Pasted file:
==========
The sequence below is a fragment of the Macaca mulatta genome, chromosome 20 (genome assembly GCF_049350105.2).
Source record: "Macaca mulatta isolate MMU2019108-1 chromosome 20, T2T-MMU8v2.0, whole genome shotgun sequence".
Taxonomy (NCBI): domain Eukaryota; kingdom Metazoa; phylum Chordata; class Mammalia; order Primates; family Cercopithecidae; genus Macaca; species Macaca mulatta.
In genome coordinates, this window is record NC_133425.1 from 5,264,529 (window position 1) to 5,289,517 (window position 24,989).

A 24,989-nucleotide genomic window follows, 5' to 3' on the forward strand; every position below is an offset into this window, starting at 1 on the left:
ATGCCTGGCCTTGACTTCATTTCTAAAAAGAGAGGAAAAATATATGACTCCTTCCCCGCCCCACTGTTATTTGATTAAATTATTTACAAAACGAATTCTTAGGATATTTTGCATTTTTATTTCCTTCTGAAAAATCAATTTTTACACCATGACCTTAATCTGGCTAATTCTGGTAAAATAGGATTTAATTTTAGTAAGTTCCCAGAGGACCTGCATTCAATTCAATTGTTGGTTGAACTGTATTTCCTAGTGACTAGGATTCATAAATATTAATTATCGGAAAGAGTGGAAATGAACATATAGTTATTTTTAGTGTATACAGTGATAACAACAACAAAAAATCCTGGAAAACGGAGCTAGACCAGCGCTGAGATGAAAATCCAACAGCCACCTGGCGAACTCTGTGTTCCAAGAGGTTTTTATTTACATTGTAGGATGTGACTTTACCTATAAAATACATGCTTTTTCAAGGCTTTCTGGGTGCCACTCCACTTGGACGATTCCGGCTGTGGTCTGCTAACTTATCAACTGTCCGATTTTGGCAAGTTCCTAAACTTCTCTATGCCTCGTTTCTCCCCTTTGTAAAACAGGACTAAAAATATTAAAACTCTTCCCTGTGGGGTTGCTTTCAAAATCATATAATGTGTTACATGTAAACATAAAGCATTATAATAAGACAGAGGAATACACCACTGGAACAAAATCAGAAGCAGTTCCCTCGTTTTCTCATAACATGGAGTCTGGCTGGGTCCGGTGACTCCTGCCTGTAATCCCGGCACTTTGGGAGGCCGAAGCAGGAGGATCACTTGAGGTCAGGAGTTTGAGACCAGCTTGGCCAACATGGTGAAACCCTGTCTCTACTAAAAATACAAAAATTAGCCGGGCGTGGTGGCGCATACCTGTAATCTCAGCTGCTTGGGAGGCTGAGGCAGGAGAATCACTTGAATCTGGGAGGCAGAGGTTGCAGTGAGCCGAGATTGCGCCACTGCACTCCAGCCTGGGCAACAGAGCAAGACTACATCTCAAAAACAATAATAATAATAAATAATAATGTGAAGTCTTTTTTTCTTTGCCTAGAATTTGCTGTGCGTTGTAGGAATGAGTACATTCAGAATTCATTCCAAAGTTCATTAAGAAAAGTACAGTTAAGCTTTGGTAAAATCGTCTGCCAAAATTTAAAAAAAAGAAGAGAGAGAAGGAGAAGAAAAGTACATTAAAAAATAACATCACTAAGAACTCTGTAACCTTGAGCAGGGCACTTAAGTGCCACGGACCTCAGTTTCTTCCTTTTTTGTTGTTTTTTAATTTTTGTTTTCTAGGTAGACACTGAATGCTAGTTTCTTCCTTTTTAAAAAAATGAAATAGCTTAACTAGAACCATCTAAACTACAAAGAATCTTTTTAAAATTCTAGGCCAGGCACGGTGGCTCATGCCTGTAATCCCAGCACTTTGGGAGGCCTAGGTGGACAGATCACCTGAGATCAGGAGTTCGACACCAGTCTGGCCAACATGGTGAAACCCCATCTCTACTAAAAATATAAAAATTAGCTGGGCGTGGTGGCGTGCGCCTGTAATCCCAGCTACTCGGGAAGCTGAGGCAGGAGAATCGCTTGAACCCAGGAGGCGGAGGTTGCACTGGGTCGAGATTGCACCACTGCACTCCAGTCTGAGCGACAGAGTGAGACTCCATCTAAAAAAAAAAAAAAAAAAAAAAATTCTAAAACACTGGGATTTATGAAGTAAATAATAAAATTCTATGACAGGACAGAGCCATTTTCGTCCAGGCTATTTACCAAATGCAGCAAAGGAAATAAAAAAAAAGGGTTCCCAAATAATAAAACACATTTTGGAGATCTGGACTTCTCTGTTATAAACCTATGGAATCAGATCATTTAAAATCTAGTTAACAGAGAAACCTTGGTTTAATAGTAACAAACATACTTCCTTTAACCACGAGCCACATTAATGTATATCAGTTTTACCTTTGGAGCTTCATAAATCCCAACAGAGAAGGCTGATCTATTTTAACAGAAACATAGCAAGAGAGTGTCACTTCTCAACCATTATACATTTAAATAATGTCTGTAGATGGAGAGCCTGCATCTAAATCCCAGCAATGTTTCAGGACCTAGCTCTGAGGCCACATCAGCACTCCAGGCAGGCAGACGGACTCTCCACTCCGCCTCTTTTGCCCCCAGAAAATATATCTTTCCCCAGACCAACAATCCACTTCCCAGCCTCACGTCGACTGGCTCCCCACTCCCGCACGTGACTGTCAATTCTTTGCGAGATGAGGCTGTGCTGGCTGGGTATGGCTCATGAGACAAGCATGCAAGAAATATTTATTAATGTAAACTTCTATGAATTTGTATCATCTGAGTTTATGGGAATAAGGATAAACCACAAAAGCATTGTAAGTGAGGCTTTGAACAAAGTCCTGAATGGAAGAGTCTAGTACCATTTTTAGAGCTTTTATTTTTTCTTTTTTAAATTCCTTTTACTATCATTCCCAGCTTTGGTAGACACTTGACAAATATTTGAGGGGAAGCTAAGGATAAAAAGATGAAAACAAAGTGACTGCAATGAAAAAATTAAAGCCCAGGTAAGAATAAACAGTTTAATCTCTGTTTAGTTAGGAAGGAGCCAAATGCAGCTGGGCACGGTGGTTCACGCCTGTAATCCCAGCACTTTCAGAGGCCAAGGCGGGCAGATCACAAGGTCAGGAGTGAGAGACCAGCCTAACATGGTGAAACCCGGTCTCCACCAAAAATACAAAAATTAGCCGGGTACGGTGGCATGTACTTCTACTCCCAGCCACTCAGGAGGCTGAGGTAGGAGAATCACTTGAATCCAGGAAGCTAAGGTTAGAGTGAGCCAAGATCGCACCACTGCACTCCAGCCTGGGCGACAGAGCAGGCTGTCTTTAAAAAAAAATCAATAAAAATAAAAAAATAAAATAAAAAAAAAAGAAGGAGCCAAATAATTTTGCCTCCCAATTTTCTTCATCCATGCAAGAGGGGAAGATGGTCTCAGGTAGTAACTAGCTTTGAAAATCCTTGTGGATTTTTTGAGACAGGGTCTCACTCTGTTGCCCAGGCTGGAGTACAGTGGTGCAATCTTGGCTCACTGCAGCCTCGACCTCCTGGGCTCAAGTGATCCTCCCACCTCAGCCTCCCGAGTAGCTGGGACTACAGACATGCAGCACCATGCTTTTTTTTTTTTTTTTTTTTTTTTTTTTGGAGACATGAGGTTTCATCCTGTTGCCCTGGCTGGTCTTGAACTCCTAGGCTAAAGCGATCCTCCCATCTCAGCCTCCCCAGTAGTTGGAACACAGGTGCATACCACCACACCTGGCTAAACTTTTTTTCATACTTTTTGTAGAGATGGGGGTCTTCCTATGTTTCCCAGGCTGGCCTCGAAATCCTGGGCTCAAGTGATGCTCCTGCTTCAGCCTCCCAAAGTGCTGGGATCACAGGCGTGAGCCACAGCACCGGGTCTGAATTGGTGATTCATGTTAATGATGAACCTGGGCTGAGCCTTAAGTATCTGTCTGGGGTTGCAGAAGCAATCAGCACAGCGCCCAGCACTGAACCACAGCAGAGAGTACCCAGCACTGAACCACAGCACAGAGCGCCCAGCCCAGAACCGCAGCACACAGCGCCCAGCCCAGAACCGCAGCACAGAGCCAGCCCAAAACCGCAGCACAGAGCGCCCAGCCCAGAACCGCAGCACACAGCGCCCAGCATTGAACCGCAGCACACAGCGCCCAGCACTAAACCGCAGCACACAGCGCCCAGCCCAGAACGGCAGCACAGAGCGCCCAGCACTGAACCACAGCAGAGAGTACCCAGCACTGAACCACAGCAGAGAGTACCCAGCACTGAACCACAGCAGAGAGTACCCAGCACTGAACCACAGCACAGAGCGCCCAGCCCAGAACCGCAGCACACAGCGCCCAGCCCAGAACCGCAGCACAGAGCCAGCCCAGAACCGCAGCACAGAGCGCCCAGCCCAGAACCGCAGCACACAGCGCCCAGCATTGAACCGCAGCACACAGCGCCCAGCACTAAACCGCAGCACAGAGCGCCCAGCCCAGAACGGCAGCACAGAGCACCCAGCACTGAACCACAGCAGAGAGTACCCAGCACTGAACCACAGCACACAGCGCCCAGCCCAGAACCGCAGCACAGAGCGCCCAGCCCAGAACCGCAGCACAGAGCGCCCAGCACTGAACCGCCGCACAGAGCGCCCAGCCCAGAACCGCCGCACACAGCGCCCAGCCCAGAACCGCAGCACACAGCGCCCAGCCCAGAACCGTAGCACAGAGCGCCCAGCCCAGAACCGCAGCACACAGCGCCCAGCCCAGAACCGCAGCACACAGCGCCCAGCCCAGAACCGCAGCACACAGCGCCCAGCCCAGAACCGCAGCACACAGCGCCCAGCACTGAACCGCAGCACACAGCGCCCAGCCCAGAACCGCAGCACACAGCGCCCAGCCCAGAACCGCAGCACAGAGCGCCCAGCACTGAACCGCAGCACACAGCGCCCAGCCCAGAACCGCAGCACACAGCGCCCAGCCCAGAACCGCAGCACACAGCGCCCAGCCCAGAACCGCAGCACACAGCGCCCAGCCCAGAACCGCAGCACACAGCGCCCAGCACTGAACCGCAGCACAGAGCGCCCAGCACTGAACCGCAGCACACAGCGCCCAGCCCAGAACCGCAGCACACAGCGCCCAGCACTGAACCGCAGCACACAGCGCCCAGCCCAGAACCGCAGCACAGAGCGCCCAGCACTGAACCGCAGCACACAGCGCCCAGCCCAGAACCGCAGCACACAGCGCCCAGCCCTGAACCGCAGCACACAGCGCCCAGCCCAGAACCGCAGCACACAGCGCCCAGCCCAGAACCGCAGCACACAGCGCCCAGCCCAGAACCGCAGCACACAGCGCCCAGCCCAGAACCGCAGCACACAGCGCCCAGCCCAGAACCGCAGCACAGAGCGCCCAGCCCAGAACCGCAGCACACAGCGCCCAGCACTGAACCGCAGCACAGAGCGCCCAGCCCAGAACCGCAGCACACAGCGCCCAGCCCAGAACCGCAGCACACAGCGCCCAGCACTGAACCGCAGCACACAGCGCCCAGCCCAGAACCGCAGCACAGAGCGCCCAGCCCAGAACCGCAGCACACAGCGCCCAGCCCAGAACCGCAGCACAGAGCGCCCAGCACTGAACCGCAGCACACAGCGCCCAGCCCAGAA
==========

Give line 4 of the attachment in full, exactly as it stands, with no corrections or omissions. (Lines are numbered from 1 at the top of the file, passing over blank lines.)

In genome coordinates, this window is record NC_133425.1 from 5,264,529 (window position 1) to 5,289,517 (window position 24,989).